Six business expenses to be aware of if you are a Private Tutor

Published on 18 June 2020 at 19:00

As a private tutor when completing your annual self assessment tax return there are a number of business expenses to be aware of. It is important that you claim the correct expenses and complete accurate expense calculations to avoid any unexpected letters from HMRC!

Here are six key businesses expenses to look out for; 

1. Vehicle mileage.

Travelling to and from pupils homes can be a time consuming part of a private tutors job. You can claim 45p per mile for the first 10,000 business miles during the tax year and 25p per mile above 10,000 miles. 

You can also claim for car parking, taxi, train and bus fares. 


2. Working from home.

This has become much more common for private tutors due to coronavirus as lessons move from face to face onto Zoom and other video conferencing platforms. If you average 25 to 50 hours working from home in a month then you can claim a flat rate of £10 per month, this increases to £18 per month for 51 to 100 hours per month and £26 per month for more than 100 hours per month. 

Alternatively, you can calculate the working from home expense yourself by totalling your yearly bills (allowable bills include gas, electric, council tax, internet and mortgage interest or rent) divide that by the number of rooms in your property then divide that figure by seven (the number of days in the week) then times that figure by the average number of days spent working from home per week. 

This is a good one for Maths tutors!


3. Mobile Phone.

You might assume that if you use a personal mobile phone for business use then this can't be claimed as an allowable expense - this is incorrect. A percentage of the annual phone bill can be claimed as an allowable expense based on business usage.

For example, if your total phone bill for the year is £480 and 70% of the phones usage was for business purposes then you can claim an expense of £336 (£480 x 70%) for the tax year.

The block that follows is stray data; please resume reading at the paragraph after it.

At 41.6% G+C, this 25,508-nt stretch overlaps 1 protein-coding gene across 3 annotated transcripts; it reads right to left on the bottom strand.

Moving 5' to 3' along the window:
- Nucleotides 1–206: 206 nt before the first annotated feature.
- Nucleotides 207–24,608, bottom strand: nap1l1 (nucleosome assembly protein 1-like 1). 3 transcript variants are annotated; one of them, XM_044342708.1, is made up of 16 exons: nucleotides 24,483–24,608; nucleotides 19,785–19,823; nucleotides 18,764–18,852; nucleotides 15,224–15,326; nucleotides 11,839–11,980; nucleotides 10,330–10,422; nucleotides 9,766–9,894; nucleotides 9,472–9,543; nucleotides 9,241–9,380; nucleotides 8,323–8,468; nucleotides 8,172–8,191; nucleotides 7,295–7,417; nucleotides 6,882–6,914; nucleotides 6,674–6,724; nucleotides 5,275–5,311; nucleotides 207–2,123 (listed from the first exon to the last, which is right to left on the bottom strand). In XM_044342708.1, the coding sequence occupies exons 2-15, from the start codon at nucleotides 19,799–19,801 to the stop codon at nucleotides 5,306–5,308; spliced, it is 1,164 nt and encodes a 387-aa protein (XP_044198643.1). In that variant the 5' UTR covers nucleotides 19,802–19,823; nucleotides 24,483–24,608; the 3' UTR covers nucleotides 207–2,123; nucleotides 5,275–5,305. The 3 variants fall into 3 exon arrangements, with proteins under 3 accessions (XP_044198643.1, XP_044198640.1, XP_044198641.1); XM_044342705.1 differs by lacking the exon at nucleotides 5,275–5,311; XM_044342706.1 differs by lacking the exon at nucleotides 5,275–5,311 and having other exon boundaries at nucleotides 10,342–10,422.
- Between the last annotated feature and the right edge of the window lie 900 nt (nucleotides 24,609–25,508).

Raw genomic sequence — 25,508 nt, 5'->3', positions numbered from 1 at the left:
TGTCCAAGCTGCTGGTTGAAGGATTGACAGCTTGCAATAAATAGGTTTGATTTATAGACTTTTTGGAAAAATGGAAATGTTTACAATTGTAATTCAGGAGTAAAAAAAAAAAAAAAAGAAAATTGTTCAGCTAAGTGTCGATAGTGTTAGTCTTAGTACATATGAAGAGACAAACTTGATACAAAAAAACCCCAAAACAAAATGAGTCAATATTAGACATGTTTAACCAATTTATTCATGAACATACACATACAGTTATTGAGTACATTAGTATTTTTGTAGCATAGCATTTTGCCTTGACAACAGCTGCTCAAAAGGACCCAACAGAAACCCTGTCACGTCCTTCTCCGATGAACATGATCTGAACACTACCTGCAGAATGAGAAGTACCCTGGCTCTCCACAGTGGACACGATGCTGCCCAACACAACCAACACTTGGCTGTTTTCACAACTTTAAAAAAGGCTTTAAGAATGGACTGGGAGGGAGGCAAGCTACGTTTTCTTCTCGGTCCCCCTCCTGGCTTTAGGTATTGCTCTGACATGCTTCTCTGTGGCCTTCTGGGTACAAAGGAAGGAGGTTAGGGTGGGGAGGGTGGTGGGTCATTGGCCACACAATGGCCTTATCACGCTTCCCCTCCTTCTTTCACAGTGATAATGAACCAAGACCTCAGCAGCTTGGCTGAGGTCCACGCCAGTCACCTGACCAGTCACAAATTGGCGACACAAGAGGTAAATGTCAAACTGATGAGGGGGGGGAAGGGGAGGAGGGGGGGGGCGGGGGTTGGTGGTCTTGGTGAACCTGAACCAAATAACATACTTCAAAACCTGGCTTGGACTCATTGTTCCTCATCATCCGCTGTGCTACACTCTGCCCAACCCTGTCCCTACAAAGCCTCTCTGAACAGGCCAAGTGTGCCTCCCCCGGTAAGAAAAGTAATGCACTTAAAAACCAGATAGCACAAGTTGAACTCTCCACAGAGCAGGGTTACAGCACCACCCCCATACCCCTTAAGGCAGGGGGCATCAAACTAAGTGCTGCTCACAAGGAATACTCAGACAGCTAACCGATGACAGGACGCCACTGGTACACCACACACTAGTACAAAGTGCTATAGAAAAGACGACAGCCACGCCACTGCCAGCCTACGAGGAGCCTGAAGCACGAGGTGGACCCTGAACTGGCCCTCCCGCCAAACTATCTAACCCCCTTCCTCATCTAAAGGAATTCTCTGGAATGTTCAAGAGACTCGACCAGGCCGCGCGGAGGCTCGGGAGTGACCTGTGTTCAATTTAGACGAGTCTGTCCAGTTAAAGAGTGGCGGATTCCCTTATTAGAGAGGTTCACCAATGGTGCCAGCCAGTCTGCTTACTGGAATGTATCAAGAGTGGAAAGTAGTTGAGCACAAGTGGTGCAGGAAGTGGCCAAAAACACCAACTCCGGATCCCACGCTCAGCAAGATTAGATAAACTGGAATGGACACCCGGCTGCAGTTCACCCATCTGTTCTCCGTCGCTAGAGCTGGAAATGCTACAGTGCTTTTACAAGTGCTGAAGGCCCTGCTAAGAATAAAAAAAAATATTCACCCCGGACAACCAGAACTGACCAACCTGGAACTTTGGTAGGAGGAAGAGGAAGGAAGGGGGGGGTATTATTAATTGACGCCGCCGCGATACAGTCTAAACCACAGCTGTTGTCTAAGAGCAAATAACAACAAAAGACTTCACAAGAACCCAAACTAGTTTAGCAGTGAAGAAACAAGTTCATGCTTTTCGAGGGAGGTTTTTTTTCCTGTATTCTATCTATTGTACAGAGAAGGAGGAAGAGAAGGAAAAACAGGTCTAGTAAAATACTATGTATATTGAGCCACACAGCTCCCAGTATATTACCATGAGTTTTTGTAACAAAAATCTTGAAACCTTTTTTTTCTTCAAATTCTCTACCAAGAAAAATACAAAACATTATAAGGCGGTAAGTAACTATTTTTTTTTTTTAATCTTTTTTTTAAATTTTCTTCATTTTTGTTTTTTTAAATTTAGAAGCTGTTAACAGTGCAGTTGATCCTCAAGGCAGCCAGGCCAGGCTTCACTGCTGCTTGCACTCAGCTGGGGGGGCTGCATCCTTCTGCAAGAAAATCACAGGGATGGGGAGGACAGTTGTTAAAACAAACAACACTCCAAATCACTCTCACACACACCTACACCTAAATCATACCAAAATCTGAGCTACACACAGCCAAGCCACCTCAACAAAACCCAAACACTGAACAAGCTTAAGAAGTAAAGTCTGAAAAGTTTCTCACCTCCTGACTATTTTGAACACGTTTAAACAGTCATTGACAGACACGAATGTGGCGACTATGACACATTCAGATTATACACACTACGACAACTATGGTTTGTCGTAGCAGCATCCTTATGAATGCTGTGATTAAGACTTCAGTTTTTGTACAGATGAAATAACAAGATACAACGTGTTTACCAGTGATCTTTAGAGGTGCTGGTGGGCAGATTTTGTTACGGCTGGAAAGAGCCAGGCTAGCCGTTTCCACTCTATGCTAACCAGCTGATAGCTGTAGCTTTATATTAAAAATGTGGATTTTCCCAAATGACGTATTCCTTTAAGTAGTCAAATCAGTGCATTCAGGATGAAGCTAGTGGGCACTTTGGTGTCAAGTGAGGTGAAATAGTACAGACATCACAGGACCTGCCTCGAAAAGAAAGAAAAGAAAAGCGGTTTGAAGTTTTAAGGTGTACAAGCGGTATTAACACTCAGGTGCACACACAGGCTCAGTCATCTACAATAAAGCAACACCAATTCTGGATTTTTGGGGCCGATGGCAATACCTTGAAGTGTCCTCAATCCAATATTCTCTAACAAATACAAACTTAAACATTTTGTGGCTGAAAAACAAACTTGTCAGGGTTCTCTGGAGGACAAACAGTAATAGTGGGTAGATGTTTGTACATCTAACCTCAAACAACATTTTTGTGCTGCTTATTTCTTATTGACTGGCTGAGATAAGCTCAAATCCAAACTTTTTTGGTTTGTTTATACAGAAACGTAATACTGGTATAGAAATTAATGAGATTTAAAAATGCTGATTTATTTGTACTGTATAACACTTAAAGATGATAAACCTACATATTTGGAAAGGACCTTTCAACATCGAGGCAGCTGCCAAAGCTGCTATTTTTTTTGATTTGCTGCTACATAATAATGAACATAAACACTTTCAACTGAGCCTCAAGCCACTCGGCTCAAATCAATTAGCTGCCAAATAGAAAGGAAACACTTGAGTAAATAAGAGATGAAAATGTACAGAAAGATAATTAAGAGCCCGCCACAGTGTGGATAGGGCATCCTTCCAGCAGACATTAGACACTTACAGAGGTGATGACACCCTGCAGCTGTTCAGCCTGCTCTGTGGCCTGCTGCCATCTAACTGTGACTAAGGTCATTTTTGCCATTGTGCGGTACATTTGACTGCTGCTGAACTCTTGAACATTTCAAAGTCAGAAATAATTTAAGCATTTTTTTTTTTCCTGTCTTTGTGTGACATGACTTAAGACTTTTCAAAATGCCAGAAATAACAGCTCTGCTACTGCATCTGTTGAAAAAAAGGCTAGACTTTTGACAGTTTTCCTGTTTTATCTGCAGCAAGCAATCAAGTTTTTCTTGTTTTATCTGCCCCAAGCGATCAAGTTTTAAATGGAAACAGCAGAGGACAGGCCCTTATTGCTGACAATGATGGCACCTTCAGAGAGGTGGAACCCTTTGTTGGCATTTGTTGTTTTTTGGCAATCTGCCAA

4. Textbooks and other learning materials.

Any textbooks or other learning materials used in the course of your work can be claimed as an expense at the full value paid. This includes e-learning materials in addition to stationary. 


5. Professional subscriptions and professional services.

Professional subscriptions that relate to your private tutoring business can be claimed in full as an allowable expense, this does not include student loan repayments.

You can also claim costs for professional services for example using the services of a lawyer or an accountant provided of course that this relates to your business. 


6. Insurance.

If you have taken out professional indemnity or public liability insurance for your business then this counts as an allowable expense. Although many private tutors take out insurance it is not a legal requirement to do so. 


This article was written by Will Farmer MAAT. 

I have many clients that are private tutors with self assessment tax returns priced at £80. 

If you would like my help or advice then please email or call me on 07914 794744

You can find out more about Matrix Accountancy Services by clicking the following link -


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